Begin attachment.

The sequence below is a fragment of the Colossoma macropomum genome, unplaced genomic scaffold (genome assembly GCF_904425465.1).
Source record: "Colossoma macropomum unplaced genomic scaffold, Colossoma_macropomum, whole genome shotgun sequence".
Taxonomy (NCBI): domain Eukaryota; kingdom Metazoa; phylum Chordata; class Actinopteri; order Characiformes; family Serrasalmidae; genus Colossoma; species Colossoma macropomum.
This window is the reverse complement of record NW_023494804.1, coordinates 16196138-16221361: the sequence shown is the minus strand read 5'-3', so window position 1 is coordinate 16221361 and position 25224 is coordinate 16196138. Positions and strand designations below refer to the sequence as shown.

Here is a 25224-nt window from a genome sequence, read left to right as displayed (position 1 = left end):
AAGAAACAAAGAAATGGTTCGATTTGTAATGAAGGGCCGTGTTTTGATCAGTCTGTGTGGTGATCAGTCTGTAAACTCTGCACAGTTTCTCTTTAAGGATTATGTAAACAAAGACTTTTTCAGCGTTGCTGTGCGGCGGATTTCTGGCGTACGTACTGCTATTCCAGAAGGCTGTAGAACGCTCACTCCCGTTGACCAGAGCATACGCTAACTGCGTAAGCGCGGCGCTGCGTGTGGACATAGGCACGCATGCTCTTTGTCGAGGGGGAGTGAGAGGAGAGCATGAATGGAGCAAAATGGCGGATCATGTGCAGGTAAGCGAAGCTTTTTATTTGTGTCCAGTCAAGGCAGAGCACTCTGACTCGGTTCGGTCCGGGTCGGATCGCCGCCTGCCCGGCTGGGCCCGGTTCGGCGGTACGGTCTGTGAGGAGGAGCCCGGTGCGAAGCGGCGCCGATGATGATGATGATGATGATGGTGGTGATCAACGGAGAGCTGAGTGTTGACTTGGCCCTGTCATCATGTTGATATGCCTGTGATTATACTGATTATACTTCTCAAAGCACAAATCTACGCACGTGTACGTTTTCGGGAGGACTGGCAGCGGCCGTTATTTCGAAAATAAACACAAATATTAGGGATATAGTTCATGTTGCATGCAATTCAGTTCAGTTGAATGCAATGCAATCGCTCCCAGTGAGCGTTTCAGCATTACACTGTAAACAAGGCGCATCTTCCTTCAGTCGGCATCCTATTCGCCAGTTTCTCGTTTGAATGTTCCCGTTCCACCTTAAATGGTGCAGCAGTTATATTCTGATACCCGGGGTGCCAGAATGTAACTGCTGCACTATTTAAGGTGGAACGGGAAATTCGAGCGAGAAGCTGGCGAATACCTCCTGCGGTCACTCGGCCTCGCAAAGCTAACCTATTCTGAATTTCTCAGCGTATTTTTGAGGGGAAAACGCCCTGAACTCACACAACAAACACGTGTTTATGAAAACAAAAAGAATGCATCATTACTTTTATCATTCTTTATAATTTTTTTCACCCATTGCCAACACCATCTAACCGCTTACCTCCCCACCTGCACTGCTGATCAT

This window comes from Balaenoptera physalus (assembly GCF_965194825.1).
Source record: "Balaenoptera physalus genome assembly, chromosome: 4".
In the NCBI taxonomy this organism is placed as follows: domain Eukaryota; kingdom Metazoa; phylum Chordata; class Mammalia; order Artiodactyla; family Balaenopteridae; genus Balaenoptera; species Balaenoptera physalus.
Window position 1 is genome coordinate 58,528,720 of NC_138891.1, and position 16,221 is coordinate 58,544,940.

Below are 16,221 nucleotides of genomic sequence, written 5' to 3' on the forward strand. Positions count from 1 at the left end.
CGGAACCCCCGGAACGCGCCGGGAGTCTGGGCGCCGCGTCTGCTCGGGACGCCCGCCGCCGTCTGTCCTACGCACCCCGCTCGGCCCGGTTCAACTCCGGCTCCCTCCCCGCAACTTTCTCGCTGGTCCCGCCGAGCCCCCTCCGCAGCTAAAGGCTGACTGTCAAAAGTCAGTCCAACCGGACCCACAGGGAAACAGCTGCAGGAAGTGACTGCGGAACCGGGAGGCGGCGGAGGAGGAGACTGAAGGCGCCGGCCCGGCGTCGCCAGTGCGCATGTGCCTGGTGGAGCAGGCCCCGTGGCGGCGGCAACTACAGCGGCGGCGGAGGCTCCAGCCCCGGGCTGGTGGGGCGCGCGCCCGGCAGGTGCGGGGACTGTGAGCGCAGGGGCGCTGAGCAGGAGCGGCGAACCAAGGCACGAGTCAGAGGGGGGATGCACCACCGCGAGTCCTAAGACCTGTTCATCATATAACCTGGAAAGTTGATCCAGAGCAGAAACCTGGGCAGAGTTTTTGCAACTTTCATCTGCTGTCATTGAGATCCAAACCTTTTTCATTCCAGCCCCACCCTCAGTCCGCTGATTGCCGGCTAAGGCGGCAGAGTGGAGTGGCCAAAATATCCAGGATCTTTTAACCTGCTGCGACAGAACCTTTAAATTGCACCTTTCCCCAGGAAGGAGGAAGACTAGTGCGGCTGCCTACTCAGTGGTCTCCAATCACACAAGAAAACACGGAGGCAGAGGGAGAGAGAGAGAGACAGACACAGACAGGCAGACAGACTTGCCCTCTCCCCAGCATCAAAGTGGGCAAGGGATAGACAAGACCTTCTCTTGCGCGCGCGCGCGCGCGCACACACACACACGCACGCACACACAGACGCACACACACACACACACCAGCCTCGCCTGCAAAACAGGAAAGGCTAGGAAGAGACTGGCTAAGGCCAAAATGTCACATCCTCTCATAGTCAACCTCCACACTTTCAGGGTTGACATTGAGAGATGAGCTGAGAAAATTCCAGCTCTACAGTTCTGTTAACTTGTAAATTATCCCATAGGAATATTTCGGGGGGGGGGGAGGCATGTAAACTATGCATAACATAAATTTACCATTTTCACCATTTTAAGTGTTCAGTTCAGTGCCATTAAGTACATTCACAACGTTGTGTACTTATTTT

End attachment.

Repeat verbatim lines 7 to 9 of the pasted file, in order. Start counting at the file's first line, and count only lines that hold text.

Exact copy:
This window comes from Balaenoptera physalus (assembly GCF_965194825.1).
Source record: "Balaenoptera physalus genome assembly, chromosome: 4".
In the NCBI taxonomy this organism is placed as follows: domain Eukaryota; kingdom Metazoa; phylum Chordata; class Mammalia; order Artiodactyla; family Balaenopteridae; genus Balaenoptera; species Balaenoptera physalus.